In 'Symposium' for example, a woman seems to have attempted suicide, and the central character Flaishman, an intern at a hospital, saves the ugly nurse with a beautiful body as she lies naked on the floor with the gas left on. Flaishman assumes that he is responsible for the woman's desire to take her own life: she seemed to be in love with him and he has been treating her with disdain. Yet Kundera, having unfolded the story in narrative terms with Flaishman rescuing the nurse, then allows for various musings from a number of the characters as they try to make sense of the event. Flaishman keeps his thoughts to himself but believes it was a suicide attempt; the chief physician reckons it was a deliberately failed suicide attempt, saying "my dear doctor, when someone wants to get poisoned with gas, to start with he closes the door. And not only that, he seals up the crevices well so that gas won't be located until as late as possible." He also concludes that the gesture concerned her feelings for the womanising Dr Havel. Havel's theory, though, is that she wanted to kill herself but also wanted to be found in a state of beauty, with her fine body discovered just after she passed away, and not "after she turned quite brown and bad smelling." A woman doctor thinks it wasn't a suicide attempt at all, but that amongst other things the nurse had taken some sleeping pills and absent-mindedly tried to make some coffee.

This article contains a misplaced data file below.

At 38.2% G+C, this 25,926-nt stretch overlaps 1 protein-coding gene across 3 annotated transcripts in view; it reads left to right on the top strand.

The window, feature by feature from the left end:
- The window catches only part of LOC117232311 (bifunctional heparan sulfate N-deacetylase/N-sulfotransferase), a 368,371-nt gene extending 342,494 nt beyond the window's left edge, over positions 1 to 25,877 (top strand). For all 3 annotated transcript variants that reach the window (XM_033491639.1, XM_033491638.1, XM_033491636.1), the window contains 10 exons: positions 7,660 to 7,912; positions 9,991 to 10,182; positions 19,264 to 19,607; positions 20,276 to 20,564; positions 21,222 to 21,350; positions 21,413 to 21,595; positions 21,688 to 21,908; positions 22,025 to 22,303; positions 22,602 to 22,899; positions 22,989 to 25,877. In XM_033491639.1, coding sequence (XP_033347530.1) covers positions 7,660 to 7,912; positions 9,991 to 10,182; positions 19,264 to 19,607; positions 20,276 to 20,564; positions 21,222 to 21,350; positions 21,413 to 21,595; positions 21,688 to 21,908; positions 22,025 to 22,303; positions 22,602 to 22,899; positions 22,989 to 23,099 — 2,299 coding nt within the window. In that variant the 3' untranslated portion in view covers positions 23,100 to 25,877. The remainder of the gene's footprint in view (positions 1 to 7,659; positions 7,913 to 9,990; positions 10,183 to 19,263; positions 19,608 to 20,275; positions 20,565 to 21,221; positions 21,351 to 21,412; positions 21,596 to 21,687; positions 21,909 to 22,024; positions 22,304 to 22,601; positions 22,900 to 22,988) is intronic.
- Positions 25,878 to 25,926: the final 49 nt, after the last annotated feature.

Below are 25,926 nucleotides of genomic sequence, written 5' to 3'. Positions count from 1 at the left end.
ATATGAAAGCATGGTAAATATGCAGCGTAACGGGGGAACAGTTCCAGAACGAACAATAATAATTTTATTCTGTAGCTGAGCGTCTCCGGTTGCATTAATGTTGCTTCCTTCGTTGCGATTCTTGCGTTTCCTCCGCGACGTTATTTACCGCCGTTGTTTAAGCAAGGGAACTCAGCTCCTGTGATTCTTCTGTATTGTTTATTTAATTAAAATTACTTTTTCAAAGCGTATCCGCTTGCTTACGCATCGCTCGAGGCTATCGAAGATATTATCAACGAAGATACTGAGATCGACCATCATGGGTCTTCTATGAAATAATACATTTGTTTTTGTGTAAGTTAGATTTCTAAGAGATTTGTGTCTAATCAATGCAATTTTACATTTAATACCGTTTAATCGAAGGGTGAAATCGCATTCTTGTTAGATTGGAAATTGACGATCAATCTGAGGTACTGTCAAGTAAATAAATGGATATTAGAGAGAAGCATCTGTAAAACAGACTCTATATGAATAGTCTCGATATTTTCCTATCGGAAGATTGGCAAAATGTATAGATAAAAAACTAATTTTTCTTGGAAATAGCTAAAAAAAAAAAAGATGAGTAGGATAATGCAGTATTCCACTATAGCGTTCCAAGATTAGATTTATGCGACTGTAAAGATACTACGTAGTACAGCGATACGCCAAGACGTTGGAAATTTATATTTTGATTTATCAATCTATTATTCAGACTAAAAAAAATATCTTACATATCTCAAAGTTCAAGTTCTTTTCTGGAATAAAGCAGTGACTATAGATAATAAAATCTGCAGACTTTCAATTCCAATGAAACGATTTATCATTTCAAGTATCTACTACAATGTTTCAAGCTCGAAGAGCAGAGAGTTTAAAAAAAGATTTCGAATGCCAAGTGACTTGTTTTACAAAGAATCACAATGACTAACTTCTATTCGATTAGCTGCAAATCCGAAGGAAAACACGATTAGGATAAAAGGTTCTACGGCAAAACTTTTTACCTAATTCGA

The story turns into a series of perspectives, as Kundera dissolves the reality of an event into the possible points of view upon it. Few writers more than Kundera create such a large ratio of perspective to event, to possible permutations in relation to an incident, whether this takes the characterisational form in Symposium, or what we'll call the authorial in so much of his work, where 'Kundera' will offer a comment that goes beyond the character and provides what the writer calls in The Art of the Novel "meditative interrogation". This is the manner in which he can ask certain questions about Being through fictional form. To stay too closely to the story, not to inquire into the nature of the characters' thoughts and feelings, and the situations they find themselves in, at whatever remove he wishes to take, would be to accept too readily the actual, the sort of ready actuality that might make the stories ponderously vivid, rather than full of suggestive conceits.